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World Health Organization issues stark warning on global antibiotics supply
April 23 2018, 05:32 | Rex Rios
World Health Organization
A report, Antibacterial agents in clinical development launched by World Health Organization today stresses on a serious concern of lack of new antibiotics under development to fight the growing threat of antimicrobial resistanc.
There is an urgent need for more investment into the research and development of antibiotic-resistant infections such as TB, says the WHO's Director-General Dr Tedros Adhanom Ghebreyesus.
Most of the drugs now being developed to combat antimicrobial resistance are only modifications of existing antibiotics which are just short-term solutions.
Too few antibiotics are in the pipeline to tackle the global crisis of drug resistance, which is responsible for the rise of nearly untreatable infections around the world, the World Health Organisation (WHO) warns.
As of this May, there are 51 antibiotics and 11 biologicals, or medical products made from natural sources, being developed, CNN reports.
They are increasingly drug resistant and urgently in need of new treatments.
However, it is not on antibiotics alone - preventing the spread of infection of these diseases is now emore important than ever.
Ed Whiting, director of policy at the Wellcome Trust agreed and said: "There is no doubt of the urgency - the world is running out of effective antibiotics and drug-resistant infections already kill 700,000 people a year globally".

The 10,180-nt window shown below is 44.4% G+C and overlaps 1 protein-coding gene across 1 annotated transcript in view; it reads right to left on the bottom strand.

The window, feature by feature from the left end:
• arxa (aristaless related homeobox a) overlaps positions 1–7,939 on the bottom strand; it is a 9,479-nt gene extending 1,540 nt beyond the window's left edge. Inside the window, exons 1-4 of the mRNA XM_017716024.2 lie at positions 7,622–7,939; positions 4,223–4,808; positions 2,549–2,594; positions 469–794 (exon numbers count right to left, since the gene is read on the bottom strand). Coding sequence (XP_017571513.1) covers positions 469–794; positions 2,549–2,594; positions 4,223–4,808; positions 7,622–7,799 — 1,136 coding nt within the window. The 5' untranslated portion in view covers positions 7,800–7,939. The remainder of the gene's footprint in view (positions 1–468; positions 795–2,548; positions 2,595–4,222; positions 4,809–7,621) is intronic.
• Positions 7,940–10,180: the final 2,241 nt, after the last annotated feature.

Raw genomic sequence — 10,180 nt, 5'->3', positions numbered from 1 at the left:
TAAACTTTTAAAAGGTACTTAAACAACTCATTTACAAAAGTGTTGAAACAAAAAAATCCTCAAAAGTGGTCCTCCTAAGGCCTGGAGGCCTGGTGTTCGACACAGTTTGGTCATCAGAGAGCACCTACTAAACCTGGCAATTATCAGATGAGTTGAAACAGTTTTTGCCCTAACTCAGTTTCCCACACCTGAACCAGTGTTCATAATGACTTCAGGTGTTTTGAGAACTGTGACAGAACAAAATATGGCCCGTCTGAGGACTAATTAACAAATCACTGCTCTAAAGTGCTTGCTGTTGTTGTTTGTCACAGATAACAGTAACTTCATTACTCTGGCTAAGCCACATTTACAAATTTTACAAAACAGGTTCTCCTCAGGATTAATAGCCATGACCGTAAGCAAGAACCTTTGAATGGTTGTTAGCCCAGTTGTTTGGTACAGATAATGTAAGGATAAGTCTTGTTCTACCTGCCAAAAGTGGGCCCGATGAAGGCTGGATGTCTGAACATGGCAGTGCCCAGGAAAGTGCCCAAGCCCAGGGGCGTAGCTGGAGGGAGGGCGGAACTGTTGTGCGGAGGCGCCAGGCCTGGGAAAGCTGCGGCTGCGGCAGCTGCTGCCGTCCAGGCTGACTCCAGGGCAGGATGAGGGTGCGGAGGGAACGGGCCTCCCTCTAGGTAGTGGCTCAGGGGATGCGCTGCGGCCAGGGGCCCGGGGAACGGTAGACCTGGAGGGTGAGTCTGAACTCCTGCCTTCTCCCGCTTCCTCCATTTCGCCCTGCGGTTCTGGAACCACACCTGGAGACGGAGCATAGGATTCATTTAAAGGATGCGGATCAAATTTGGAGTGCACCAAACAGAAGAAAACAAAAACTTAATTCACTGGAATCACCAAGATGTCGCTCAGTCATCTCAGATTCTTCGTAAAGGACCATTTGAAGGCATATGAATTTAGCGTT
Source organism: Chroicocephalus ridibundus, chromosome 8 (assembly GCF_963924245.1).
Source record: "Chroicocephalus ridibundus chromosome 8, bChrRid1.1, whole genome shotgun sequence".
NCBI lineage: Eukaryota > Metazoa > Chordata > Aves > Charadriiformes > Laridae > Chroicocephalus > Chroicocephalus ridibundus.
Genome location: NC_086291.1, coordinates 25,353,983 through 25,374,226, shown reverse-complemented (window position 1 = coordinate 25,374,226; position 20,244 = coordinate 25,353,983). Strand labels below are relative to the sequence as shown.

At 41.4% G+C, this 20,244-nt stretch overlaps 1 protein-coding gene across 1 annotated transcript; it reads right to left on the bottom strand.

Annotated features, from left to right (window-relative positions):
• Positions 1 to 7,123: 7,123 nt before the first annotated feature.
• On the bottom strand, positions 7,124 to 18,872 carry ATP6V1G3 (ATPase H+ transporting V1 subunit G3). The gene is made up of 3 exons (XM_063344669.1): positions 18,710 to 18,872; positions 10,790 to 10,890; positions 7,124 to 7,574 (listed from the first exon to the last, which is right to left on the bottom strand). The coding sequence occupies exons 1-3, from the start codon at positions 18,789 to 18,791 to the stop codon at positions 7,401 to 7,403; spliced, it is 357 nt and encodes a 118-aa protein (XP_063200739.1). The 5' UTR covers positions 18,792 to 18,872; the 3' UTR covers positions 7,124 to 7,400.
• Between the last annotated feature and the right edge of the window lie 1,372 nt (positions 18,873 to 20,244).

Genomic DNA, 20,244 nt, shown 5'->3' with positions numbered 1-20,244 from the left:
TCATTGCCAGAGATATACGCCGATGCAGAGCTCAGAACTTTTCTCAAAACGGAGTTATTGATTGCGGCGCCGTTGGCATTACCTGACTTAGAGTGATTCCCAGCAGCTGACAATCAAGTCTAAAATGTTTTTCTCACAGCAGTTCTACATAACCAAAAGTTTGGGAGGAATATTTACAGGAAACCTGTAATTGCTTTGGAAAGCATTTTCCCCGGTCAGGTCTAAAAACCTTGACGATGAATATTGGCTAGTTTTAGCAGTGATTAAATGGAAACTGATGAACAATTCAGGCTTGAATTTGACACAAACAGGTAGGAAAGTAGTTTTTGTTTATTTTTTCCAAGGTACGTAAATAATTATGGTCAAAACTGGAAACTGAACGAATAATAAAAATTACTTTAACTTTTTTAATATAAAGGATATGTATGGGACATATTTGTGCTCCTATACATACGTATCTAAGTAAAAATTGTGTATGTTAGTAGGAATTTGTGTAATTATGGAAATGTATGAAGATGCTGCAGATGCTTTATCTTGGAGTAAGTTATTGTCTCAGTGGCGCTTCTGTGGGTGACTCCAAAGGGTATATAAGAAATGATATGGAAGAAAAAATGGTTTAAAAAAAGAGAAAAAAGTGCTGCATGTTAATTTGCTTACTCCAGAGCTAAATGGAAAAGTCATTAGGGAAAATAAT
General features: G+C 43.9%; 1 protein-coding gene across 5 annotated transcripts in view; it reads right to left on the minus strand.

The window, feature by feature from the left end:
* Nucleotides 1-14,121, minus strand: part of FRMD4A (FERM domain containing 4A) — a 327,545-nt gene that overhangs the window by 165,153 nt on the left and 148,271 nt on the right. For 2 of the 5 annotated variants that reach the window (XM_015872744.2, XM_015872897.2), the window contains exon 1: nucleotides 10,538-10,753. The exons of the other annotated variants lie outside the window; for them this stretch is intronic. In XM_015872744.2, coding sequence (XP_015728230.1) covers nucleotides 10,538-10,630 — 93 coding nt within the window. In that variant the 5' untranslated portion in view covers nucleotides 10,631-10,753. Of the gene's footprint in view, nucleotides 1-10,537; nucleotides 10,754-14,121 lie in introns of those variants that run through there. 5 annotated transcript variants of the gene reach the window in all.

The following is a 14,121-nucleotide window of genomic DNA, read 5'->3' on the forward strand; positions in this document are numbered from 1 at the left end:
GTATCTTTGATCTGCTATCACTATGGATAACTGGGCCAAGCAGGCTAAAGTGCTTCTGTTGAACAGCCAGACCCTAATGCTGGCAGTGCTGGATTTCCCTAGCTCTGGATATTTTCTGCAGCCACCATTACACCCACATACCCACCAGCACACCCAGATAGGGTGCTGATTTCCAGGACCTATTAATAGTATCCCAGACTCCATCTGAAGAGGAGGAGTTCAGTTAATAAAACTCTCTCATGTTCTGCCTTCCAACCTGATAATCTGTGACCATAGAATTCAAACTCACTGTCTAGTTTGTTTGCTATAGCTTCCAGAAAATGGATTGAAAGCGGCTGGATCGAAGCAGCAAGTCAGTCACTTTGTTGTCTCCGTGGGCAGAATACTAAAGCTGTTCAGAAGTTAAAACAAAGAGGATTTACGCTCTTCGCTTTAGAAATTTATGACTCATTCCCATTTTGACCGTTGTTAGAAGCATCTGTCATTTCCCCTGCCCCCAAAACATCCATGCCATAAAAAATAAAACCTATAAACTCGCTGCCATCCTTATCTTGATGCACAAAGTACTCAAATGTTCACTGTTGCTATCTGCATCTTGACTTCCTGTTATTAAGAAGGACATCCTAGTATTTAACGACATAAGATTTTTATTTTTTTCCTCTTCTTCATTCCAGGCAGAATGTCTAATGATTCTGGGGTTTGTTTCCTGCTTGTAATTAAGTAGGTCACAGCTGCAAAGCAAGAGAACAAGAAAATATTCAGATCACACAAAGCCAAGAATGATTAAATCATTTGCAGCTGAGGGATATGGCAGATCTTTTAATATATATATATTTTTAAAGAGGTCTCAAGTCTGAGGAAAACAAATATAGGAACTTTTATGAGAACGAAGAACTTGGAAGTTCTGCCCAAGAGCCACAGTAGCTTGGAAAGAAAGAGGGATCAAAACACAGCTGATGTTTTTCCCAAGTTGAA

"Research for tuberculosis is seriously underfunded, with only two new antibiotics for treatment of drug-resistant tuberculosis having reached the market in over 70 years", Dr. Mario Raviglione, director of the WHO Global Tuberculosis Program, said.
WHO. Antibacterial agents in clinical development - an analysis of the antibacterial clinical development pipeline, including Mycobacterium tuberculosis.
In an effort to address these neglected areas of drug development, World Health Organization has joined up with the nonprofit Drugs for Neglected Diseases Initiative, to create the Global Antibiotic Research and Development Partnership, and several countries have collectively pledged over 56 million dollars to go towards this effort.
The agency also singled out gram-negative pathogens Pseudomonas aeruginosa, Acinetobacter baumannii and Enterobacteriaceae, including Klebsiella pneumoniae and Escherichia coli, as "the most critical priority for antibiotic research and development" because "strains are emerging worldwide that can not be treated with any of the antibiotics now on the market".